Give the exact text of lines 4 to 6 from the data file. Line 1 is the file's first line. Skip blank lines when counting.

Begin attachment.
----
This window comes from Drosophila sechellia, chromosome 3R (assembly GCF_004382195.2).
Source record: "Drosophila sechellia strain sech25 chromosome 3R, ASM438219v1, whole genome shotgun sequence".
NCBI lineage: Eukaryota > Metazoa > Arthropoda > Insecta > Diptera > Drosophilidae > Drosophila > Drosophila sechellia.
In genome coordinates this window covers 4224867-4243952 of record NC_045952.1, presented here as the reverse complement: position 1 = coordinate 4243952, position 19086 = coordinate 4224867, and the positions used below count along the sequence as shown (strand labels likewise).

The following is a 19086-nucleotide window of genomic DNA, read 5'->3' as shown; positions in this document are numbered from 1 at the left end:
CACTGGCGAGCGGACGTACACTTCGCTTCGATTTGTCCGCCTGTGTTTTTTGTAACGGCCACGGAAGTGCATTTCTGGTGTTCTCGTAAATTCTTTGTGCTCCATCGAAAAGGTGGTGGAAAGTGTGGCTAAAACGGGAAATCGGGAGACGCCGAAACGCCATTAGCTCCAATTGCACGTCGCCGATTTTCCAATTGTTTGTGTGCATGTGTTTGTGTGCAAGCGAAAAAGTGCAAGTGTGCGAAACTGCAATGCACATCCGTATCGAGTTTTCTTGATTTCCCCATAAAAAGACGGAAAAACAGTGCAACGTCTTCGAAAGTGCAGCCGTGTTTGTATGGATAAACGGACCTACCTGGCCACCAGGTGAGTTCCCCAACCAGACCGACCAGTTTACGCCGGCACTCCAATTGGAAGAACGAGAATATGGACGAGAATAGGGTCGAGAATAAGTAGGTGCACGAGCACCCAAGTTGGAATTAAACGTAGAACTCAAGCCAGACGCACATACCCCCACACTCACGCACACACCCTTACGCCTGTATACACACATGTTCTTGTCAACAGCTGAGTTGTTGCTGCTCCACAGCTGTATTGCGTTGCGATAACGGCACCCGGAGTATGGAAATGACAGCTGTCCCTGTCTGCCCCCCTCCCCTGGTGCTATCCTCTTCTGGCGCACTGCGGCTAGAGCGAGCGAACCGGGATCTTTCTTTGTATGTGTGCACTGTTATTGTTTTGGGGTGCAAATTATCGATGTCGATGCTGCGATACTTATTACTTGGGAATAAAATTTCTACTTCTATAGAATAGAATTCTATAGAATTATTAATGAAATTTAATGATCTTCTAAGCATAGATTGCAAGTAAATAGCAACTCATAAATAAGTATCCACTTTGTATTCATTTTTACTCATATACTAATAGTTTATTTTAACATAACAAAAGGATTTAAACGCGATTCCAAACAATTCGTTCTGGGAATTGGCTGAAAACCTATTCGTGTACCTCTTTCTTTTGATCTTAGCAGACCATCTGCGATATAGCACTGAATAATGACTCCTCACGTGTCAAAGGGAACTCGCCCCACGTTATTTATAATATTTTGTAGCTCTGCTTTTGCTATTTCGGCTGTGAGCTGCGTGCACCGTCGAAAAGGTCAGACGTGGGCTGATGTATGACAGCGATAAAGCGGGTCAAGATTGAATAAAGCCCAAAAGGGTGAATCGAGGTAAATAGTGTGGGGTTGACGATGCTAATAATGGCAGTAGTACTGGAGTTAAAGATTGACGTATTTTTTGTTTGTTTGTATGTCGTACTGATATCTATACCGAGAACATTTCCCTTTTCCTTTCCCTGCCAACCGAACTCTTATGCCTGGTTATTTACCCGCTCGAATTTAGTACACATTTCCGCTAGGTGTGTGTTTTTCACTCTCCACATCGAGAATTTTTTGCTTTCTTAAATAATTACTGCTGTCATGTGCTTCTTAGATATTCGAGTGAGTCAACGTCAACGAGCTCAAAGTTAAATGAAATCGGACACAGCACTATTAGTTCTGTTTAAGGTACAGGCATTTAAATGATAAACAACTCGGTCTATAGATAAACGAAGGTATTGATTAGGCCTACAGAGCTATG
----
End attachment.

In genome coordinates this window covers 4224867-4243952 of record NC_045952.1, presented here as the reverse complement: position 1 = coordinate 4243952, position 19086 = coordinate 4224867, and the positions used below count along the sequence as shown (strand labels likewise).

The following is a 19086-nucleotide window of genomic DNA, read 5'->3' as shown; positions in this document are numbered from 1 at the left end:
CACTGGCGAGCGGACGTACACTTCGCTTCGATTTGTCCGCCTGTGTTTTTTGTAACGGCCACGGAAGTGCATTTCTGGTGTTCTCGTAAATTCTTTGTGCTCCATCGAAAAGGTGGTGGAAAGTGTGGCTAAAACGGGAAATCGGGAGACGCCGAAACGCCATTAGCTCCAATTGCACGTCGCCGATTTTCCAATTGTTTGTGTGCATGTGTTTGTGTGCAAGCGAAAAAGTGCAAGTGTGCGAAACTGCAATGCACATCCGTATCGAGTTTTCTTGATTTCCCCATAAAAAGACGGAAAAACAGTGCAACGTCTTCGAAAGTGCAGCCGTGTTTGTATGGATAAACGGACCTACCTGGCCACCAGGTGAGTTCCCCAACCAGACCGACCAGTTTACGCCGGCACTCCAATTGGAAGAACGAGAATATGGACGAGAATAGGGTCGAGAATAAGTAGGTGCACGAGCACCCAAGTTGGAATTAAACGTAGAACTCAAGCCAGACGCACATACCCCCACACTCACGCACACACCCTTACGCCTGTATACACACATGTTCTTGTCAACAGCTGAGTTGTTGCTGCTCCACAGCTGTATTGCGTTGCGATAACGGCACCCGGAGTATGGAAATGACAGCTGTCCCTGTCTGCCCCCCTCCCCTGGTGCTATCCTCTTCTGGCGCACTGCGGCTAGAGCGAGCGAACCGGGATCTTTCTTTGTATGTGTGCACTGTTATTGTTTTGGGGTGCAAATTATCGATGTCGATGCTGCGATACTTATTACTTGGGAATAAAATTTCTACTTCTATAGAATAGAATTCTATAGAATTATTAATGAAATTTAATGATCTTCTAAGCATAGATTGCAAGTAAATAGCAACTCATAAATAAGTATCCACTTTGTATTCATTTTTACTCATATACTAATAGTTTATTTTAACATAACAAAAGGATTTAAACGCGATTCCAAACAATTCGTTCTGGGAATTGGCTGAAAACCTATTCGTGTACCTCTTTCTTTTGATCTTAGCAGACCATCTGCGATATAGCACTGAATAATGACTCCTCACGTGTCAAAGGGAACTCGCCCCACGTTATTTATAATATTTTGTAGCTCTGCTTTTGCTATTTCGGCTGTGAGCTGCGTGCACCGTCGAAAAGGTCAGACGTGGGCTGATGTATGACAGCGATAAAGCGGGTCAAGATTGAATAAAGCCCAAAAGGGTGAATCGAGGTAAATAGTGTGGGGTTGACGATGCTAATAATGGCAGTAGTACTGGAGTTAAAGATTGACGTATTTTTTGTTTGTTTGTATGTCGTACTGATATCTATACCGAGAACATTTCCCTTTTCCTTTCCCTGCCAACCGAACTCTTATGCCTGGTTATTTACCCGCTCGAATTTAGTACACATTTCCGCTAGGTGTGTGTTTTTCACTCTCCACATCGAGAATTTTTTGCTTTCTTAAATAATTACTGCTGTCATGTGCTTCTTAGATATTCGAGTGAGTCAACGTCAACGAGCTCAAAGTTAAATGAAATCGGACACAGCACTATTAGTTCTGTTTAAGGTACAGGCATTTAAATGATAAACAACTCGGTCTATAGATAAACGAAGGTATTGATTAGGCCTACAGAGCTATG